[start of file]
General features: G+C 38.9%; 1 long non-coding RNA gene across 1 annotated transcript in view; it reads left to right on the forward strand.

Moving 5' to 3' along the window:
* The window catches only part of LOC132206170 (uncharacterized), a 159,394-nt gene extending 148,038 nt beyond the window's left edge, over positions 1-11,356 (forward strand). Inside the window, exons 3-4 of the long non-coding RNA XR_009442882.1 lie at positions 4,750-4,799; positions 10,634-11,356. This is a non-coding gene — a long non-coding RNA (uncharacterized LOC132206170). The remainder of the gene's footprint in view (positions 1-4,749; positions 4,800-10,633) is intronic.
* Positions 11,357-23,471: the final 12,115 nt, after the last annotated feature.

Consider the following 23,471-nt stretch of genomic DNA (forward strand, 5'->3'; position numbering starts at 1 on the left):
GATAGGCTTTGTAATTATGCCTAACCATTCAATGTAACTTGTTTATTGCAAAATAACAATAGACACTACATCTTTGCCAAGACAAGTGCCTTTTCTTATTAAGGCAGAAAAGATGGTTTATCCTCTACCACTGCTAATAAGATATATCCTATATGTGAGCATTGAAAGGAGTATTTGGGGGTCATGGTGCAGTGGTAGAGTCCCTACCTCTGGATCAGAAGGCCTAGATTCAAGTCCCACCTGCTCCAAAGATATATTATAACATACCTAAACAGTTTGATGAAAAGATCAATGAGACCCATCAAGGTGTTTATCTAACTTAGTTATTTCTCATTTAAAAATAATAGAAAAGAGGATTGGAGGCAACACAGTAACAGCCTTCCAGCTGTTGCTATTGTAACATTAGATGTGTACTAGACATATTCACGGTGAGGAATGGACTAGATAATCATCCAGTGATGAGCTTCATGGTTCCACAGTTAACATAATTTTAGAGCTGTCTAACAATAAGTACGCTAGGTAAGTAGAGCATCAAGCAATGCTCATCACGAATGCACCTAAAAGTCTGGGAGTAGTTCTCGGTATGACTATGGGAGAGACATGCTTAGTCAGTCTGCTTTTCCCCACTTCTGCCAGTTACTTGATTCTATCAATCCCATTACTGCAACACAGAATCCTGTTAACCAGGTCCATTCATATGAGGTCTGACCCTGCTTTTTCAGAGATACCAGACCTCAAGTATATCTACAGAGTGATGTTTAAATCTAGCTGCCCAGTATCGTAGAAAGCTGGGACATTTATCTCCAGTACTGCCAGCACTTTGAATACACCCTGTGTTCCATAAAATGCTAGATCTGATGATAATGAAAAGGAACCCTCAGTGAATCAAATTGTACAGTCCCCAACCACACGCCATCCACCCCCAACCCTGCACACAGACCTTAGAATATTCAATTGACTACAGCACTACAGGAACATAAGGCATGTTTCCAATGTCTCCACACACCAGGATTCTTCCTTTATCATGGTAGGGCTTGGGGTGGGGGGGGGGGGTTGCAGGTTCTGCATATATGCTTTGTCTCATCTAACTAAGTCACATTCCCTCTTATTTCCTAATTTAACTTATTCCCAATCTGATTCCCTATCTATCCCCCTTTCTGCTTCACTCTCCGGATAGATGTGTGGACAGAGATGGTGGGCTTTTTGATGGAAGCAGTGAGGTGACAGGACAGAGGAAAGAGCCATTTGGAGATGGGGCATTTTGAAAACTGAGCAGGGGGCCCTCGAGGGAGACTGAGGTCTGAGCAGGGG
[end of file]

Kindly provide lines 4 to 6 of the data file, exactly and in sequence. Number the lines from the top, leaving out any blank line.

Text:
* Positions 11,357-23,471: the final 12,115 nt, after the last annotated feature.

Consider the following 23,471-nt stretch of genomic DNA (forward strand, 5'->3'; position numbering starts at 1 on the left):
GATAGGCTTTGTAATTATGCCTAACCATTCAATGTAACTTGTTTATTGCAAAATAACAATAGACACTACATCTTTGCCAAGACAAGTGCCTTTTCTTATTAAGGCAGAAAAGATGGTTTATCCTCTACCACTGCTAATAAGATATATCCTATATGTGAGCATTGAAAGGAGTATTTGGGGGTCATGGTGCAGTGGTAGAGTCCCTACCTCTGGATCAGAAGGCCTAGATTCAAGTCCCACCTGCTCCAAAGATATATTATAACATACCTAAACAGTTTGATGAAAAGATCAATGAGACCCATCAAGGTGTTTATCTAACTTAGTTATTTCTCATTTAAAAATAATAGAAAAGAGGATTGGAGGCAACACAGTAACAGCCTTCCAGCTGTTGCTATTGTAACATTAGATGTGTACTAGACATATTCACGGTGAGGAATGGACTAGATAATCATCCAGTGATGAGCTTCATGGTTCCACAGTTAACATAATTTTAGAGCTGTCTAACAATAAGTACGCTAGGTAAGTAGAGCATCAAGCAATGCTCATCACGAATGCACCTAAAAGTCTGGGAGTAGTTCTCGGTATGACTATGGGAGAGACATGCTTAGTCAGTCTGCTTTTCCCCACTTCTGCCAGTTACTTGATTCTATCAATCCCATTACTGCAACACAGAATCCTGTTAACCAGGTCCATTCATATGAGGTCTGACCCTGCTTTTTCAGAGATACCAGACCTCAAGTATATCTACAGAGTGATGTTTAAATCTAGCTGCCCAGTATCGTAGAAAGCTGGGACATTTATCTCCAGTACTGCCAGCACTTTGAATACACCCTGTGTTCCATAAAATGCTAGATCTGATGATAATGAAAAGGAACCCTCAGTGAATCAAATTGTACAGTCCCCAACCACACGCCATCCACCCCCAACCCTGCACACAGACCTTAGAATATTCAATTGACTACAGCACTACAGGAACATAAGGCATGTTTCCAATGTCTCCACACACCAGGATTCTTCCTTTATCATGGTAGGGCTTGGGGTGGGGGGGGGGGGTTGCAGGTTCTGCATATATGCTTTGTCTCATCTAACTAAGTCACATTCCCTCTTATTTCCTAATTTAACTTATTCCCAATCTGATTCCCTATCTATCCCCCTTTCTGCTTCACTCTCCGGATAGATGTGTGGACAGAGATGGTGGGCTTTTTGATGGAAGCAGTGAGGTGACAGGACAGAGGAAAGAGCCATTTGGAGATGGGGCATTTTGAAAACTGAGCAGGGGGCCCTCGAGGGAGACTGAGGTCTGAGCAGGGG